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Make the Most of Your Teen’s Visit to the Doctor (Ages 15 to 17)

    Smiling teen girl

    Content last updated on:
    December 06, 2012

    The Basics

    Teens ages 15 to 17 need to go to the doctor or nurse for a “well-child visit” once a year. A well-child visit is when you take your teen to the doctor for a full checkup, separate from any other visit for sickness or injury.

    At these visits, the doctor or nurse can help catch problems early, when they may be easier to treat. Make the most of your teen’s visit by:

    • Gathering important information
    • Making a list of questions for the doctor
    • Helping your teen get more involved in the visit
    • Knowing what to expect from the visit

    What about cost?
    Well-child visits are covered under the new Affordable Care Act. Depending on your insurance plan, your teen may be able to get well-child checkups at no cost to you. Check with your insurance provider.

    The Basics

    How do I know if my teen is growing and developing on schedule?
    Your child’s doctor or nurse can help you identify the signs (called developmental milestones) to look for in your teen. This is an important part of the well-child visit.

    Some developmental milestones are related to your teen’s behavior and learning, and others are about physical changes to your teen’s body.

    What are some of the changes I might see in my teen’s feelings, relationships, and behavior?
    Some developmental milestones for teens ages 15 to 17 include:

    • More interest in sex and romantic relationships
    • Less time spent with parents and family and more time spent with friends
    • More worry about the future (like going to college or finding a job)
    • Less fighting with parents than during ages 11 to 14

    This is a time when some children may start showing signs of depression or eating problems. Your teen may also have a girlfriend or boyfriend.

    The Basics

    What are some of the physical changes my teen will go through?
    Teens ages 15 to 17 are typically finishing puberty. Puberty is when a child’s body starts to develop into an adult’s body.

    Every child starts going through puberty at a different age. Many girls will be done by age 15, while boys may continue to grow and change until age 17 or older.

    Get more information about puberty to share with your kids.

    Teens might not ask you questions about sex, their bodies, and relationships. That’s why it’s a good idea for you to start the conversation.

    Take Action!

    Take Action!

    Take these steps to help you and your teen get the most out of visits to the doctor.

    Gather important information.
    Take any medical records you have to the appointment, including a record of shots your child has received. Make a list of any important changes in your teen’s life since the last visit, like:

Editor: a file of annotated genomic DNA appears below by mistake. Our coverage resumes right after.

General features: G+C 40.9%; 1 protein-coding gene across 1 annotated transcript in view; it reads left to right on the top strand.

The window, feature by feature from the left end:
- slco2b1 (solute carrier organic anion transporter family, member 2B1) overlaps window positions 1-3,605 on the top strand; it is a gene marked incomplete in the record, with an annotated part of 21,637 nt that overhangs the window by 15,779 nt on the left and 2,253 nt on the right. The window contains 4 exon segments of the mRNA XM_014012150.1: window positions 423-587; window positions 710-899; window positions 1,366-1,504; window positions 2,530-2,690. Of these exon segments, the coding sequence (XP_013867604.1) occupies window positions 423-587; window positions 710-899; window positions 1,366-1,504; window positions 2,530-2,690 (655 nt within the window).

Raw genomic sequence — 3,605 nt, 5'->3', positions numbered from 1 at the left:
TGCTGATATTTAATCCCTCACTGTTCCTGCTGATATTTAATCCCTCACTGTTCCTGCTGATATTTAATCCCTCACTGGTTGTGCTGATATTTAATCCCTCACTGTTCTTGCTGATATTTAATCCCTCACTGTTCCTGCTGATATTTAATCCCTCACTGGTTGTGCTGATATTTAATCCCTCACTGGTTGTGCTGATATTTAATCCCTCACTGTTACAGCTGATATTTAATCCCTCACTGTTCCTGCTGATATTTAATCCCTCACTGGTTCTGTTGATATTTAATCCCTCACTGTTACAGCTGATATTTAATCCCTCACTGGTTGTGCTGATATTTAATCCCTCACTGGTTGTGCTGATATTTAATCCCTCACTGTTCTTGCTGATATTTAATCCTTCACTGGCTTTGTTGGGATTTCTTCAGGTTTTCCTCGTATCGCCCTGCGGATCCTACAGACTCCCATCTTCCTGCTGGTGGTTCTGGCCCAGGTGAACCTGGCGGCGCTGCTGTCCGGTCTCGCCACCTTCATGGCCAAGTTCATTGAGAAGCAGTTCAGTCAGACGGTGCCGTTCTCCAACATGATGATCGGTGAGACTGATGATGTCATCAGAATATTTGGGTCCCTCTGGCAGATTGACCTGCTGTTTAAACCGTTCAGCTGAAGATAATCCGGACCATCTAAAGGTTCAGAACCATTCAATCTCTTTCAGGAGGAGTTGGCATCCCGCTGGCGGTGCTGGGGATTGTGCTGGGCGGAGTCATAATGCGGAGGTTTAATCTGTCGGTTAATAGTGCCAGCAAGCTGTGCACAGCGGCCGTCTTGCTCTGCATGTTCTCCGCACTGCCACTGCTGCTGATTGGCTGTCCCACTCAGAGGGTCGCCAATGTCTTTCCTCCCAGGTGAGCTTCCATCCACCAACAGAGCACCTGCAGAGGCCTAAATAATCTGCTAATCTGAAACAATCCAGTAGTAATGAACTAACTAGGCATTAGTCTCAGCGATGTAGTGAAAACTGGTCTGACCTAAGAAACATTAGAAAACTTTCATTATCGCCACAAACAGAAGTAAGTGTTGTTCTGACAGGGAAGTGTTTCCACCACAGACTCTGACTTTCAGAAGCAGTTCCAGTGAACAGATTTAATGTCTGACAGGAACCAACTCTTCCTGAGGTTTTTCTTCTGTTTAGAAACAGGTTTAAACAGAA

• A separation or divorce
    • A new school or a move to a new neighborhood
    • A serious illness or death

    Use this tool to keep track of your child’s family health history.

    Take Action!

    Make a list of questions you want to ask the doctor.
    This visit is a great time to ask the doctor or nurse any questions related to:

    • A medical condition your child has (like asthma)
    • Changes in your teen’s behavior or mood
    • Your teen’s sexual development

    Some important questions include:

    • How can I make sure my teen is getting enough physical activity?
    • Is my teen at a healthy weight?
    • How can I set rules more effectively?

    Take a notepad and write down the answers so you remember them later.

    Take Action!

    Help your teen get more involved in doctors’ visits.
    The doctor will usually have you leave the room during your teen’s physical exam. This is an important step in teaching your child to take control of her health care.

    It also lets your child develop a relationship with the doctor or nurse and gives him a chance to ask questions in private.

    Your child can also:

    Get more tips on helping your teen take charge of his health care.

    Take Action!

    Know what to expect.
    There are 2 main parts to each well-child visit. The doctor or nurse will ask you and your teen questions and do a physical exam. The doctor or nurse will also use this information to update your teen’s medical history.

    Questions the doctor or nurse may ask:

    • Behavior – Do you have trouble following directions at home or at school?
    • Health – Do you regularly have headaches or other pain?
    • Safety – Do you always wear a seatbelt in the car?
    • School – Do you look forward to going to school?
    • Activities – What do you like to do after school?
    • Eating habits – What do you eat on a normal day?
    • Family – Have there been any changes in your family since your last visit?

    The answers to these questions will help the doctor or nurse make sure your child is healthy. See a list of other questions the doctor may ask [PDF - 250 KB].

    Take Action!

    The doctor or nurse will also check your teen’s body.
    The doctor or nurse will:

    • Measure your teen’s height and weight
    • Check your teen’s blood pressure
    • Check your teen’s body parts
    • Give needed shots

    If your teen is sexually active or thinking about becoming sexually active, the doctor or nurse will talk to your child about preventing pregnancy and STDs (sexually transmitted diseases).

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